The narrative about African American organizations and their role in blacks’ quest for social equality and civil rights in the United States is often a conventional one. Traditional Civil Rights organizations (e.g., NAACP, NCNW, SCLC) take center-stage with the efforts that they made and make, as well as the model that they employed and continue to employ, being the exemplar. Other African American organizations, too, have played a critical role in the Civil Rights Movement. For example, Theda Skocpol and colleagues, as well as Corey D.B. Walker, in their respective works, highlight the contributions that African American secret societies made to blacks’ struggle for social equality in the United States. In this article, the authors analyze the role that another set of African American fraternal groups have played in African Americans’ Civil Rights struggle and the challenges, and maybe opportunities, created from the complexity associated with these organizations as they pertain to carrying out this mission. Specifically, we focus on the efforts of Alpha Kappa Alpha Sorority, Inc. during the mid-20th Century.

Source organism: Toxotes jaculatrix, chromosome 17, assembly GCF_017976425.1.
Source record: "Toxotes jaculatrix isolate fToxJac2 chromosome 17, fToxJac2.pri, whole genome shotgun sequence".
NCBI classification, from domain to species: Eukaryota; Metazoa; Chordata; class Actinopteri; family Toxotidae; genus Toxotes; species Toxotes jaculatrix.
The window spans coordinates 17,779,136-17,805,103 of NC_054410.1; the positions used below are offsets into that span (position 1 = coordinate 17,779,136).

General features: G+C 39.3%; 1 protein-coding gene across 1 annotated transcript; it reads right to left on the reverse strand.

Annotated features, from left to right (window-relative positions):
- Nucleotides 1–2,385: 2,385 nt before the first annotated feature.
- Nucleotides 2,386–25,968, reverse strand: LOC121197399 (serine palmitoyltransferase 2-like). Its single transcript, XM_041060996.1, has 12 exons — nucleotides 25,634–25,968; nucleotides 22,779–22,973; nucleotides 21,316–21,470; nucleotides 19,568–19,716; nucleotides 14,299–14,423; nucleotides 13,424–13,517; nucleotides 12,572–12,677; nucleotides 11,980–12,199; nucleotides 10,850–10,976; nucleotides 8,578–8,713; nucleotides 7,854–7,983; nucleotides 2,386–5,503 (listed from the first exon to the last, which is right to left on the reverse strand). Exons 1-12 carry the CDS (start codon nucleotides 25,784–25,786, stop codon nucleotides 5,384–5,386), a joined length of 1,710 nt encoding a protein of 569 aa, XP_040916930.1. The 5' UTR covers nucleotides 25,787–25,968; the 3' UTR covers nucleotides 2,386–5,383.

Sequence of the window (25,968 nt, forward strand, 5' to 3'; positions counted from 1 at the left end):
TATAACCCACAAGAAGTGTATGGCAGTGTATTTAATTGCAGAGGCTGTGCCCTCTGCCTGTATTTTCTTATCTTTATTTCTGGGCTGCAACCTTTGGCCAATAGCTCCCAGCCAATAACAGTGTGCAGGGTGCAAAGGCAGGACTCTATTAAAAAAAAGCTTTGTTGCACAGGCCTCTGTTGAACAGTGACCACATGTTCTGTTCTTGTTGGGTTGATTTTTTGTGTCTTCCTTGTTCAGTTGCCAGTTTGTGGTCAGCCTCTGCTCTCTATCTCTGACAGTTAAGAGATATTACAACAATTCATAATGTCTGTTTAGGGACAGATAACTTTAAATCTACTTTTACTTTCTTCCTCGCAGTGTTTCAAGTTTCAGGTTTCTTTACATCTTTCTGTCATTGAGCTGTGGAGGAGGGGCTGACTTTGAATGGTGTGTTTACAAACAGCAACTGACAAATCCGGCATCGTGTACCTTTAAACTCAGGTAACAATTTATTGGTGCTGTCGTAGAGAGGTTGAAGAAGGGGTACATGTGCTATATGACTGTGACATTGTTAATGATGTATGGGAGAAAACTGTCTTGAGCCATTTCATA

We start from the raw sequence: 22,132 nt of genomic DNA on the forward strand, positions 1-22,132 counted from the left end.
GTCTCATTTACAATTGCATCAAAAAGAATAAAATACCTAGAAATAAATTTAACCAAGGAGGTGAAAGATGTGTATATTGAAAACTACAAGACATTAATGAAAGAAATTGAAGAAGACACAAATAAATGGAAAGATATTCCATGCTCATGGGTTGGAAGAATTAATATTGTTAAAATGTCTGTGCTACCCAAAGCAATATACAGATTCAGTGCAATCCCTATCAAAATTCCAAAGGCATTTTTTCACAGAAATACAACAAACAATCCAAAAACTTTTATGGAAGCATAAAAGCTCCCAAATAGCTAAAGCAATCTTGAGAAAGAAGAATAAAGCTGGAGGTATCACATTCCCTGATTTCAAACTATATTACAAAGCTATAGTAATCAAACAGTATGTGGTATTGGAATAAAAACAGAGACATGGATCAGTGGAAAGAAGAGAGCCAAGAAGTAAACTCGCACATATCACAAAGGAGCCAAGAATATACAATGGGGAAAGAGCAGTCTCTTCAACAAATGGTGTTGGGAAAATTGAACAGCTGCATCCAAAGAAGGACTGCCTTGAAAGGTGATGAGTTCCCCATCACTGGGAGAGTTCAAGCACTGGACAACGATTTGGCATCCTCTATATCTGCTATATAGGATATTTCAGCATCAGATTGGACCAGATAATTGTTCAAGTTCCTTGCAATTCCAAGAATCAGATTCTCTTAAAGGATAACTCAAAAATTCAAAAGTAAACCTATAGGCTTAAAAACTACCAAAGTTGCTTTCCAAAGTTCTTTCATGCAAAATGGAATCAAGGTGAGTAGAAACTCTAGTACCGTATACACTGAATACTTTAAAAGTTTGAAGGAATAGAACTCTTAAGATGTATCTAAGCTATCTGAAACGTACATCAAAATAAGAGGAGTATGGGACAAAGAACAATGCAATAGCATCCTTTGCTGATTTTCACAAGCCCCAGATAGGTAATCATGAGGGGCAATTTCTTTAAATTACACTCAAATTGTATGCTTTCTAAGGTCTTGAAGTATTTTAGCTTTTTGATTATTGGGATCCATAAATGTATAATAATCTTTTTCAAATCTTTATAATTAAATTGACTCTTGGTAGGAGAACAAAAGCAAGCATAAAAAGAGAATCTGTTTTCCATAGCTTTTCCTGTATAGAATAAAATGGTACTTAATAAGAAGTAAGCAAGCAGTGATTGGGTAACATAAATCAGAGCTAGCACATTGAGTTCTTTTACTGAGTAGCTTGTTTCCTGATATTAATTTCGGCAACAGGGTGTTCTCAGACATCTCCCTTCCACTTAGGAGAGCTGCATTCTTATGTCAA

Friday, December 19, 2014
Parks, Ray and Patterson on Alpha Kappa Alpha and Civil Rights
Gregory Scott Parks, Wake Forest University School of Law, Rashawn Ray, University of Maryland, and Shawna M. Patterson, University of Pennsylvania, have posted Complex Civil Rights Organizations: Alpha Kappa Alpha Sorority, an Exemplar. Here is the abstract: